Stories through the world of imagesPhoto credit: Norayr Kasper, "I Will Talk to You About Time." Fotoistanbul 2015.
Armenian mythology: 6 ancient pagan gods we still love today As a kid, three VHS tapes I’d play over and over—to a point, where I had memorized every single word recorded: Disney’s “Aladdin,” the first “Harry Potter” movie (insert “Sorcerer’s” vs. “Philosopher’s” debate here) and, of course, the funky, gospel-soundtracked “Hercules.” You remember the lyrics: "Who put the 'glad' in 'gladiator?' HERC-U-LES! Whose daring deeds are great theater? HERC-U-LES!" All 9-year-old geeks have obsessed over Greek mythology, Ancient Egyptian history, or dinosaurs and fossils at one point. My weakness: the false gods of Mount Olympia! We Armenians aren’t too different from the Greeks, from geopolitical oppression by neighboring empires, to heavy-liquor-and-folk-dance feasts, our histories often click in harmony. And that’s especially the case for our mythologies where our gods aren’t much different (or less extravagant!). Which gods are the most popular in Armenian mythology and what features make them our all-time-favorites? Read on to find out!
Trndez/Tiarnundaraj: 9 things you didn't know about the age-old Armenian tradition Have you ever witnessed the age-old Armenian tradition of jumping over a ceremonial bonfire in February? Perhaps you’ve participated the longstanding custom, but never understood the story behind it. The ritual has many names: Trndez, Tiarnundaraj, Derendez—but whatever you call it, it’s definitely one of the most fascinating—and potentially dangerous—Armenian traditions, still carried on today.
Ani, the sacred city of memories: A photo story Located in the Western Armenian province of Kars (which lies within Turkey’s borders today), the medieval city of Ani, also known as the “City of 1,001 churches” and the “City of forty gates,” lies in ruins. Nonetheless, its remains—including the magnificent frescoes painted inside its old churches—carry the memories of the sacred city’s glorious past and abundant beauty. Strolling around Ani, I could not help but wonder what these ancient stones would tell us. If only they could speak… What memories and stories would they share?
From this side During his first visit to Western Armenia in Oct. 2013, Canadian-Armenian poet Rupen Khajag wrote the poem «Այս կողմից» ("Ays koghmits," "From This Side") at the base of Mount Ararat. H-Pem presents our translation of the poem accompanied by photographs taken by the author. You can find the original Armenian version of the poem following the translation.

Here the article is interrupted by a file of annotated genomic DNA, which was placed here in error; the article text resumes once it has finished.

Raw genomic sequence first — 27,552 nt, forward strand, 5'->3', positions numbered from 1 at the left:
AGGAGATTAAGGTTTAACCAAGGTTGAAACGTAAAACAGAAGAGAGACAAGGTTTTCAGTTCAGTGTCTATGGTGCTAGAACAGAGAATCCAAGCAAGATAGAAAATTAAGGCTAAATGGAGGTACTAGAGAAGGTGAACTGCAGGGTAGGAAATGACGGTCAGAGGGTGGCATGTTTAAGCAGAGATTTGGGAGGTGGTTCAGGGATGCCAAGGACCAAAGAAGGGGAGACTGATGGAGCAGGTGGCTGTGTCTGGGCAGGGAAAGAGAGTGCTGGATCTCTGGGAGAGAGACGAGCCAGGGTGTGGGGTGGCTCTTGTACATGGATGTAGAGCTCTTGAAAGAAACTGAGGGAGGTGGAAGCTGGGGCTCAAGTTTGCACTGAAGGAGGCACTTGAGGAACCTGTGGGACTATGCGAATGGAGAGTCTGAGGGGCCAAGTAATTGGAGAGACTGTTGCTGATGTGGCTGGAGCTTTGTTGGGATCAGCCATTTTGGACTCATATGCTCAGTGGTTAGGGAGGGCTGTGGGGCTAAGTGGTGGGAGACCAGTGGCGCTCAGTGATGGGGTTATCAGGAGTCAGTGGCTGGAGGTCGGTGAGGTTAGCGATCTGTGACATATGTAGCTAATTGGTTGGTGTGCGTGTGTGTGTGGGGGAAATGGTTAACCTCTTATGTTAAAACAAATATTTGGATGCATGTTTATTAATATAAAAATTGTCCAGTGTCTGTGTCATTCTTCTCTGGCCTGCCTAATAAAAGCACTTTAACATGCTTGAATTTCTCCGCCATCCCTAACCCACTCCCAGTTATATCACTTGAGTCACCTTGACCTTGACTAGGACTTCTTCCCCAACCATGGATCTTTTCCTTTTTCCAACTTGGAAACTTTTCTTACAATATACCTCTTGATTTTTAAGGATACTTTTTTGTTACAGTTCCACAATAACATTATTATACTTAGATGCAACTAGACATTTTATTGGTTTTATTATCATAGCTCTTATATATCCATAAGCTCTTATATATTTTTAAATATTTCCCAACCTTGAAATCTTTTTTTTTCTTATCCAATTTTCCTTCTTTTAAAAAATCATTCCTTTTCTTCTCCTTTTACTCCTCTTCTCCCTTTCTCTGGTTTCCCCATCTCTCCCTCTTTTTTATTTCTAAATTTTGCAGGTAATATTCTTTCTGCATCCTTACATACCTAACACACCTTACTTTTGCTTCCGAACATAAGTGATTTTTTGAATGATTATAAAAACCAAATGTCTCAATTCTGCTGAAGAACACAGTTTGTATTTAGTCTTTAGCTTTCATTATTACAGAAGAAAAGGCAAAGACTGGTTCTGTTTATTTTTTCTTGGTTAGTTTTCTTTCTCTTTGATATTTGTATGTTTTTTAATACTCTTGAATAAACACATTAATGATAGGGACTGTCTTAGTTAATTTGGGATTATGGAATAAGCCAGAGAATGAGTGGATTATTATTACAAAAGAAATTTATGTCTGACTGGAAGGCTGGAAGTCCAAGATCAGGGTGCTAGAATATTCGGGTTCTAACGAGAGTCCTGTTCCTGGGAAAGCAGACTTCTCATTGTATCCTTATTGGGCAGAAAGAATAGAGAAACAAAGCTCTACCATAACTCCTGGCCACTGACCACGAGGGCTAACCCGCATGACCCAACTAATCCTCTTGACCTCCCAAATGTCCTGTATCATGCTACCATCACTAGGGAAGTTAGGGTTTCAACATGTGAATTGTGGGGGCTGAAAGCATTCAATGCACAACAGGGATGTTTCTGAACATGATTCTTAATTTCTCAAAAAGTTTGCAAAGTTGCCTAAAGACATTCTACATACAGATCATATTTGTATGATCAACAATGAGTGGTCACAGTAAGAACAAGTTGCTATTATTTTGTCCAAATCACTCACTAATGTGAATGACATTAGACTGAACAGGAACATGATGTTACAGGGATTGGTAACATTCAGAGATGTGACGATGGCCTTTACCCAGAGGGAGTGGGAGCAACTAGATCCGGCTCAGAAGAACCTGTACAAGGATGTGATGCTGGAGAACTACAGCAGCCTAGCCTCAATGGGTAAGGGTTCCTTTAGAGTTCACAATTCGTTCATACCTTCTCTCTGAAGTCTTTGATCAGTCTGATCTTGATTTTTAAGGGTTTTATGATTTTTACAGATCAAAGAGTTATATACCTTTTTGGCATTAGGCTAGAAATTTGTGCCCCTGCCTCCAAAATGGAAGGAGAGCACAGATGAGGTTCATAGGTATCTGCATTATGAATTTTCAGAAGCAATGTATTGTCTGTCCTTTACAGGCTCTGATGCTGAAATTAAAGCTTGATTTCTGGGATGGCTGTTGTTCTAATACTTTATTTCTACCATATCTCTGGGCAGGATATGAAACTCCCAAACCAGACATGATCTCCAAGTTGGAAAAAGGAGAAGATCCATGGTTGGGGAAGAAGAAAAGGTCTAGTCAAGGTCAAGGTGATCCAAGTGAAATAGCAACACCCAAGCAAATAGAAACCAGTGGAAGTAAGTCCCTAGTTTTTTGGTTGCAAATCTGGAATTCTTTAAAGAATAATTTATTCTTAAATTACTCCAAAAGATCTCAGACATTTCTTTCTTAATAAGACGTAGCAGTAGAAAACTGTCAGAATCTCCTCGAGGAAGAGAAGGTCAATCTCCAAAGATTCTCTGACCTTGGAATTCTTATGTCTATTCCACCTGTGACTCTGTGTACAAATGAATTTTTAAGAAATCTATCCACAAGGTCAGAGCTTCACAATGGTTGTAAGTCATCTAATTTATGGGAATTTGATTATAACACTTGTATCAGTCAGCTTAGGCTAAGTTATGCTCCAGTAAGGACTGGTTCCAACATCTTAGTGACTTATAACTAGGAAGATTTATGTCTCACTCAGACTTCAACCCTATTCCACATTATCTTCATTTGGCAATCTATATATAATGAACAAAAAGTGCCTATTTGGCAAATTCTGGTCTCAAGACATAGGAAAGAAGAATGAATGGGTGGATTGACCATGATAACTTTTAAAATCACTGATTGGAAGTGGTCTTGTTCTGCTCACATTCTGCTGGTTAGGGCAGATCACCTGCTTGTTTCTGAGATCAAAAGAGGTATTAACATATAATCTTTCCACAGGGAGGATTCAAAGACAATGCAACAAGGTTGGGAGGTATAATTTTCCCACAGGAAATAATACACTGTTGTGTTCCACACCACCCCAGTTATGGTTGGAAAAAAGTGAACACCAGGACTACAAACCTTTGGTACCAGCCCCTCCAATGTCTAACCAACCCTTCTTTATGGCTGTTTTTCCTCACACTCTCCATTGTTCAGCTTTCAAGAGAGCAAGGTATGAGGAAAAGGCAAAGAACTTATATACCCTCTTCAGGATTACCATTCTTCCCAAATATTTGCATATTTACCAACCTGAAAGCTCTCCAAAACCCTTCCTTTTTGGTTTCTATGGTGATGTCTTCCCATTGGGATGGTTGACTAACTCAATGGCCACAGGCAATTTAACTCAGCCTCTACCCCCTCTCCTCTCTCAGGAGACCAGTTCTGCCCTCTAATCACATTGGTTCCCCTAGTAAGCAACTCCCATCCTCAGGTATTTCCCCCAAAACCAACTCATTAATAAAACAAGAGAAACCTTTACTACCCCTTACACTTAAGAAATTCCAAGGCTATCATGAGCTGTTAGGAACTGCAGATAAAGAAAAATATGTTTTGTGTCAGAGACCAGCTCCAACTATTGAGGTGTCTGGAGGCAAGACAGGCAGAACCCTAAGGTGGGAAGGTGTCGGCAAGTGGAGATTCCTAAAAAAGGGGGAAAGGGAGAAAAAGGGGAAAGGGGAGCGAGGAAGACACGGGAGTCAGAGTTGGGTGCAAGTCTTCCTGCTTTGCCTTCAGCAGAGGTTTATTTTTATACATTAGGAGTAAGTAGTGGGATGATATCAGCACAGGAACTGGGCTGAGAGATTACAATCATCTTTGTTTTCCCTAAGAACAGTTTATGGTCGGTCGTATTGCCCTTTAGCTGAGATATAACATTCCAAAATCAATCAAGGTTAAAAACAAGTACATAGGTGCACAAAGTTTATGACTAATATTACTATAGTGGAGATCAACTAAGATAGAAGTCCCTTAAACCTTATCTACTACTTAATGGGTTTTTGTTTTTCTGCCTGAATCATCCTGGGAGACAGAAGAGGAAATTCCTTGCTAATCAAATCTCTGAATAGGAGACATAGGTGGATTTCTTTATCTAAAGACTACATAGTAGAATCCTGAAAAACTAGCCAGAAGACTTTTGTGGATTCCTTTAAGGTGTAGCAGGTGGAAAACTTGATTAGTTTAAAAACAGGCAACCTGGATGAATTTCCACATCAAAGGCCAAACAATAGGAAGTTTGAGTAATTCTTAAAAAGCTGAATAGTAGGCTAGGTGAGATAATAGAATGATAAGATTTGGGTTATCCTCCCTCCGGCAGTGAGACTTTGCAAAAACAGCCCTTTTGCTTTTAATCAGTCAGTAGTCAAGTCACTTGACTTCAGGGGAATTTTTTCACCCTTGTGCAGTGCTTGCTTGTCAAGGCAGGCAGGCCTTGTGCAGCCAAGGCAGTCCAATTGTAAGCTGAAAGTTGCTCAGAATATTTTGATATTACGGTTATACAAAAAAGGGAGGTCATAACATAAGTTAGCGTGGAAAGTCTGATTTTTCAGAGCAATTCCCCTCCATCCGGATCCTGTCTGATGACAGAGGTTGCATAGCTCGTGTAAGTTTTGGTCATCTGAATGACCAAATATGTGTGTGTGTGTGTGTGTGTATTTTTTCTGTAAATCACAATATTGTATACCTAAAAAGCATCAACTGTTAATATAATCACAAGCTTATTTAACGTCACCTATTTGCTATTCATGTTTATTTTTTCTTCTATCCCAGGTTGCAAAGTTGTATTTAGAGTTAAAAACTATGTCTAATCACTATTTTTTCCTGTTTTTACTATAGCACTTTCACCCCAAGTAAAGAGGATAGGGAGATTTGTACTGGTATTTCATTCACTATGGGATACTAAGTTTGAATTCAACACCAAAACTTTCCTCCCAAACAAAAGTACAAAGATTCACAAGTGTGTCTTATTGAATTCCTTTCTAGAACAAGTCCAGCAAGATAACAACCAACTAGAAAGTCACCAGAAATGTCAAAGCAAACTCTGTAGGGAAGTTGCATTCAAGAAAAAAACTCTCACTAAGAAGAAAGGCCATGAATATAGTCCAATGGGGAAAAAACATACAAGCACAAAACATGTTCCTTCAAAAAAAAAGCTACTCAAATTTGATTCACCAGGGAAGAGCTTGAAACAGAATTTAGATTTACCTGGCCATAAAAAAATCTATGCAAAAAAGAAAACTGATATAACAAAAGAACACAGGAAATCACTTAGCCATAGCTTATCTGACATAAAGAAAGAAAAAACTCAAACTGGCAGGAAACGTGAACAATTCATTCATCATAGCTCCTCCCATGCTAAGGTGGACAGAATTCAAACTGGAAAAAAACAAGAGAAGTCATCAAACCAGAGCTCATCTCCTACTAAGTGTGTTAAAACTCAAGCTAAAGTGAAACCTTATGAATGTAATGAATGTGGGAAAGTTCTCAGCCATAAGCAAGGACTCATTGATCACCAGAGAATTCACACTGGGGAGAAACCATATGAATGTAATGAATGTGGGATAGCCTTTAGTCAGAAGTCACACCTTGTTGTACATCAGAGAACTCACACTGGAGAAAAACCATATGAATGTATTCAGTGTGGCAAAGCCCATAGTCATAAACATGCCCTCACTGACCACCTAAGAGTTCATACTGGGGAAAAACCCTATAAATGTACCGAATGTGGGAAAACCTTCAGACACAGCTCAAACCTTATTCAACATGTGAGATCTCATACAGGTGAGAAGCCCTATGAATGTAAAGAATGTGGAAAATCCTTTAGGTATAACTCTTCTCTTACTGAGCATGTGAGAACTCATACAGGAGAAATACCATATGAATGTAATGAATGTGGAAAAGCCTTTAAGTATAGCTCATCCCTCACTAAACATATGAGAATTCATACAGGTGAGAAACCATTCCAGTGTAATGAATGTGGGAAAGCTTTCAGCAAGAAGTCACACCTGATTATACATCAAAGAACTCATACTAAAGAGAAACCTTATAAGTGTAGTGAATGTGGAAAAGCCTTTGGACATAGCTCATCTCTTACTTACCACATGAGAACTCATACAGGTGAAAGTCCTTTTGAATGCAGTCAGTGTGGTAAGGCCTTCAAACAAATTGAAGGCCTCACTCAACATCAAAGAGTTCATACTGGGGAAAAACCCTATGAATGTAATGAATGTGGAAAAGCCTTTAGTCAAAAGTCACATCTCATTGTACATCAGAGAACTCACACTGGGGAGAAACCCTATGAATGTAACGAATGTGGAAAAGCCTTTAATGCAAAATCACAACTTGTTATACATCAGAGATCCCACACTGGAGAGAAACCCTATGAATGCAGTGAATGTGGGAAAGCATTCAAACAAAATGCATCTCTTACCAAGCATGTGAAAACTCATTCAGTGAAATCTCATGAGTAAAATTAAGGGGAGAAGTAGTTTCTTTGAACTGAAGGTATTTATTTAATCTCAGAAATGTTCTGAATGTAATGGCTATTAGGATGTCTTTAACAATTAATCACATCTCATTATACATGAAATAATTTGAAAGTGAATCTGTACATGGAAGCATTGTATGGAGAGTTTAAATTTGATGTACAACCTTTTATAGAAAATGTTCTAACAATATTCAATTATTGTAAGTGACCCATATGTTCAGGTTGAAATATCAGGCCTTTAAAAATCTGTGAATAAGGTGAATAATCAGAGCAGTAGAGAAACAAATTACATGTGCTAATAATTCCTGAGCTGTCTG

Meet the young Armenian artists of Lebanon To bring something into existence is to create—and “creativity takes courage.” World-renowned French painter Henri Matisse was not wrong when he said these words. Youth are often not given the chance (or the encouragement) in the world of scribbling and sketching. The situation is not too different in the capital of Lebanon, where the Armenian youth of Beirut are often required to get into the more “serious” fields of study. On Sept. 5, the Hamazkayin Lucy Tutunjian Art Gallery held the opening of their first “Collective Exhibition of Young Artists,” a long-overdue and most welcomed event. We at h-pem make it one of our top priorities to ensure that Armenian artists from all around the globe get the exposure they deserve on our platforms. That is why we went ahead and asked the Beirut exhibition participants three simple questions. Through their answers, we present you the 10 young artists who got the opportunity to display and sell their art at the gallery.
Peaceful in Kars: A photo story Unlike the snow-covered, gloomy provincial town where the murders of Orhan Pamuk’s imagination took place, the Kars that welcomed my friend and me on our short trip to Western Armenia was warm, lively, and hospitable; enough to set my soul at ease, after a tumultuous arrival in the country.
'Akh, Tamar!': A photo story Every night, a beautiful Armenian maiden named Tamar would wave a light from Akhtamar Island’s shore in the direction of her lover, who would then swim to her from the mainland to reunite in silence. But Tamar was a princess and the boy, a commoner. When her father found out about their secret meetings, his anger got the best of him. As Tamar was lighting her lover’s way, her father approached her and blew out the light. Without a glow to guide him across Lake Van, the boy drowned in the darkness of the night, wailing, “Akh, Tamar!” (“Oh, Tamar!”).
Navasard: 11 facts about the Armenian New Year you never knew about! We Armenians love our pagan festivals: From Vardavar to Trndez to Boon Barekendan, even the most pious Christians will celebrate these “Christianized” holidays with glee. Yet, the most important date for our ancestors in the pre-Christian era is notably missing from our calendars today. Read on to learn about the ancient Armenian holiday of Navasard!